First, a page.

terça-feira, julho 15, 2008
O Estado está de volta
Two years ago, when commercial banks were still jostling for fatter slices of the housing market, the share of outstanding mortgages Fannie and Freddie owned and guaranteed dipped below 40 percent, according to an analysis of Federal Reserve data by Moody’s Economy.com. By the first three months of this year, Fannie and Freddie were buying more than two-thirds of all new residential mortgages.
A similar trend is playing out in the realm of student loans. As commercial banks concluded that the business of lending to college students was no longer quite so profitable, the Bush administration promised in May to buy their federally guaranteed student loans, giving the banks capital to continue lending.
In short, in a nation that holds itself up as a citadel of free enterprise, the government has transformed from a reliable guarantor into effectively the only lender for millions of Americans engaged in the largest transactions of their lives.
Before, its more modest mission was to make more loans available at lower rates. Now it is to make sure loans are made at all. The government is setting the terms and the standards of Americans’ biggest loans.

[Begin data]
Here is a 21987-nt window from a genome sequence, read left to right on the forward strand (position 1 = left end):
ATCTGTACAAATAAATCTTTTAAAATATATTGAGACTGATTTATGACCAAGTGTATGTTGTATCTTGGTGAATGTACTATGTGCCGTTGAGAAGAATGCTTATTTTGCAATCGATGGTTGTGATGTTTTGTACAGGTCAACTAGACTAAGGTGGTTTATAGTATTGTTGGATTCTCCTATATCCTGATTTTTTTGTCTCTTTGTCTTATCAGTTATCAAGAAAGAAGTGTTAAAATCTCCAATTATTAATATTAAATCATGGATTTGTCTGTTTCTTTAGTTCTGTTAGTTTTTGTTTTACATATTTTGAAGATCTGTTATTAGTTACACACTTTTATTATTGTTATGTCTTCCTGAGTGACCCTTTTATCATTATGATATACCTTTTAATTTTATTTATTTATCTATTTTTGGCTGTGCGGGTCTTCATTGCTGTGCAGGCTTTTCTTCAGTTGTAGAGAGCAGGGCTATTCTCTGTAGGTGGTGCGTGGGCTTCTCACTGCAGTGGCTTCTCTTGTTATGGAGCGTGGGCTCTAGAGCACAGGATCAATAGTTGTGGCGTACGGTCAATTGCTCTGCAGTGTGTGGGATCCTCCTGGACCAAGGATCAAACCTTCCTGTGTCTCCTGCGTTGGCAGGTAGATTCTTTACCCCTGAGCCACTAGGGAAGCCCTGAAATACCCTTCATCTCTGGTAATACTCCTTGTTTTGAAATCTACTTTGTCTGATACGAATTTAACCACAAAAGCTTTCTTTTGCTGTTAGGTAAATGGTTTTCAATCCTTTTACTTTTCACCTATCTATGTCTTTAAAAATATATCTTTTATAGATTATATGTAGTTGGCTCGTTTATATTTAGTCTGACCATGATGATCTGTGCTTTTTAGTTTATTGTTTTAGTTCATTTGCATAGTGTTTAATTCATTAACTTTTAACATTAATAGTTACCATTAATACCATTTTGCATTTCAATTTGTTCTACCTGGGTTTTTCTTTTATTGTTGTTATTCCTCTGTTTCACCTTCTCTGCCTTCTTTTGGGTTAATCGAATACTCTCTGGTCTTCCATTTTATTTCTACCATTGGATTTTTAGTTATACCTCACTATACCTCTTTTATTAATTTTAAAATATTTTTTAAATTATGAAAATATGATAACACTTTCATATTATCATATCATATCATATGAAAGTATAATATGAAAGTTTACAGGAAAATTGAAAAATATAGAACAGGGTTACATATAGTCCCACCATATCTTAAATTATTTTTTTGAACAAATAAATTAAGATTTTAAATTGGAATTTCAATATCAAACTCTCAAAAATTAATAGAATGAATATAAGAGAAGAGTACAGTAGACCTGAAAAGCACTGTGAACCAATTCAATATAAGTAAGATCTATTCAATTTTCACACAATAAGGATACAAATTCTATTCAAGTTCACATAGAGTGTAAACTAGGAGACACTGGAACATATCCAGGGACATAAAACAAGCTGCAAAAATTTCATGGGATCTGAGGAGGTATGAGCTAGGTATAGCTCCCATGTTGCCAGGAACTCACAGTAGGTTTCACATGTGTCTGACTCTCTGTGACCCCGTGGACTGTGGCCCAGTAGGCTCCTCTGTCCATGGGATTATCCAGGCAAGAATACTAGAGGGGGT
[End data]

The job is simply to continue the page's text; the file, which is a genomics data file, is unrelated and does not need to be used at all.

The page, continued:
sábado, julho 12, 2008
Different Generations at War
The main people in “Generation Kill” are numerous and hard to distinguish, and even the most basic story lines are blurry and difficult to follow. It’s as if the creators wanted to resist any comparison to HBO’s classic World War II series “Band of Brothers,” by Steven Spielberg and Tom Hanks. That could stem from a desire to stake out a different kind of wartime storytelling. But it is also a way to avoid condoning or romanticizing a war that most Americans no longer view as necessary, or even wise.
Yet no matter how flat or diffuse its affect, “Generation Kill” is at its best a tale of battle-forged camaraderie, a “Band of Brothers” set not at Agincourt or Normandy, but Iraq in 2003.
Mr. Wright’s opening conceit in the book, and it is an understandable one, is that these highly trained troops, raised on hip-hop, video games and “South Park,” are somehow a different species from the men who fought in World War II and even Vietnam. He describes them as the disenfranchised orphans of a post-Monicagate society, a generation desensitized to violence, captive to pop culture and more disaffected from authority. “Culturally, these marines would be virtually unrecognizable to their forebears in the ‘Greatest Generation,’ ” Mr. Wright wrote in his prologue.